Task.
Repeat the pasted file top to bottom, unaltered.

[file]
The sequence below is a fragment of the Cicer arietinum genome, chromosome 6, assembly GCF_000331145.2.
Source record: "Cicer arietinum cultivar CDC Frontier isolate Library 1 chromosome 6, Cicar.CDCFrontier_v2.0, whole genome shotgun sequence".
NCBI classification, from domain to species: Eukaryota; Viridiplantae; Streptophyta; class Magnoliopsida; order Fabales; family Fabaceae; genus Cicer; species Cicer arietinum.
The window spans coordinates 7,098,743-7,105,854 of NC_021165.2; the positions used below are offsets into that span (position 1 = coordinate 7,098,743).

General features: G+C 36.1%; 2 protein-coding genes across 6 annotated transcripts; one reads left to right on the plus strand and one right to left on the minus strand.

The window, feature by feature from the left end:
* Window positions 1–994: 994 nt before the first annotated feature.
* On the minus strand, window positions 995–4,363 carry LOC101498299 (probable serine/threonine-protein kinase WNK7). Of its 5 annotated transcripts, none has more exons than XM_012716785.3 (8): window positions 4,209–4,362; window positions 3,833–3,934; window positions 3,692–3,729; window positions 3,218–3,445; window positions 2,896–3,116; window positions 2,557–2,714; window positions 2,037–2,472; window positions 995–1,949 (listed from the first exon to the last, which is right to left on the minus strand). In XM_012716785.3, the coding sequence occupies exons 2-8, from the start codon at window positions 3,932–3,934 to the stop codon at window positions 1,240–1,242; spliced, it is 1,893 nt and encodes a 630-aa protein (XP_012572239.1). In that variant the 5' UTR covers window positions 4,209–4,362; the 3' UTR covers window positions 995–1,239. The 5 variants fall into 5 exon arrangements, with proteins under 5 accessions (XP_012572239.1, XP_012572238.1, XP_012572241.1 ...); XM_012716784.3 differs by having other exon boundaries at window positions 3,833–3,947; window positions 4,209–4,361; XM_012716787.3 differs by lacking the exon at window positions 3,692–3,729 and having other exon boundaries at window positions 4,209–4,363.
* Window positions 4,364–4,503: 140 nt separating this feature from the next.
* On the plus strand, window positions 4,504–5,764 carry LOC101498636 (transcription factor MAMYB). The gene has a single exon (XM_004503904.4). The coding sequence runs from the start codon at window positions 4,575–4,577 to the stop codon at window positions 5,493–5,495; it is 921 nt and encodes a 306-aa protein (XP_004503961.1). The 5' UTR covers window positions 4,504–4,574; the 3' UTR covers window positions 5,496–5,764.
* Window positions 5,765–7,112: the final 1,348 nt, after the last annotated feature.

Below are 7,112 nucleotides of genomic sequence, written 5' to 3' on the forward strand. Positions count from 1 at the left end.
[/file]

The sequence below is a fragment of the Cicer arietinum genome, chromosome 6, assembly GCF_000331145.2.
Source record: "Cicer arietinum cultivar CDC Frontier isolate Library 1 chromosome 6, Cicar.CDCFrontier_v2.0, whole genome shotgun sequence".
NCBI classification, from domain to species: Eukaryota; Viridiplantae; Streptophyta; class Magnoliopsida; order Fabales; family Fabaceae; genus Cicer; species Cicer arietinum.
The window spans coordinates 7,098,743-7,105,854 of NC_021165.2; the positions used below are offsets into that span (position 1 = coordinate 7,098,743).

General features: G+C 36.1%; 2 protein-coding genes across 6 annotated transcripts; one reads left to right on the plus strand and one right to left on the minus strand.

The window, feature by feature from the left end:
* Window positions 1–994: 994 nt before the first annotated feature.
* On the minus strand, window positions 995–4,363 carry LOC101498299 (probable serine/threonine-protein kinase WNK7). Of its 5 annotated transcripts, none has more exons than XM_012716785.3 (8): window positions 4,209–4,362; window positions 3,833–3,934; window positions 3,692–3,729; window positions 3,218–3,445; window positions 2,896–3,116; window positions 2,557–2,714; window positions 2,037–2,472; window positions 995–1,949 (listed from the first exon to the last, which is right to left on the minus strand). In XM_012716785.3, the coding sequence occupies exons 2-8, from the start codon at window positions 3,932–3,934 to the stop codon at window positions 1,240–1,242; spliced, it is 1,893 nt and encodes a 630-aa protein (XP_012572239.1). In that variant the 5' UTR covers window positions 4,209–4,362; the 3' UTR covers window positions 995–1,239. The 5 variants fall into 5 exon arrangements, with proteins under 5 accessions (XP_012572239.1, XP_012572238.1, XP_012572241.1 ...); XM_012716784.3 differs by having other exon boundaries at window positions 3,833–3,947; window positions 4,209–4,361; XM_012716787.3 differs by lacking the exon at window positions 3,692–3,729 and having other exon boundaries at window positions 4,209–4,363.
* Window positions 4,364–4,503: 140 nt separating this feature from the next.
* On the plus strand, window positions 4,504–5,764 carry LOC101498636 (transcription factor MAMYB). The gene has a single exon (XM_004503904.4). The coding sequence runs from the start codon at window positions 4,575–4,577 to the stop codon at window positions 5,493–5,495; it is 921 nt and encodes a 306-aa protein (XP_004503961.1). The 5' UTR covers window positions 4,504–4,574; the 3' UTR covers window positions 5,496–5,764.
* Window positions 5,765–7,112: the final 1,348 nt, after the last annotated feature.

Below are 7,112 nucleotides of genomic sequence, written 5' to 3' on the forward strand. Positions count from 1 at the left end.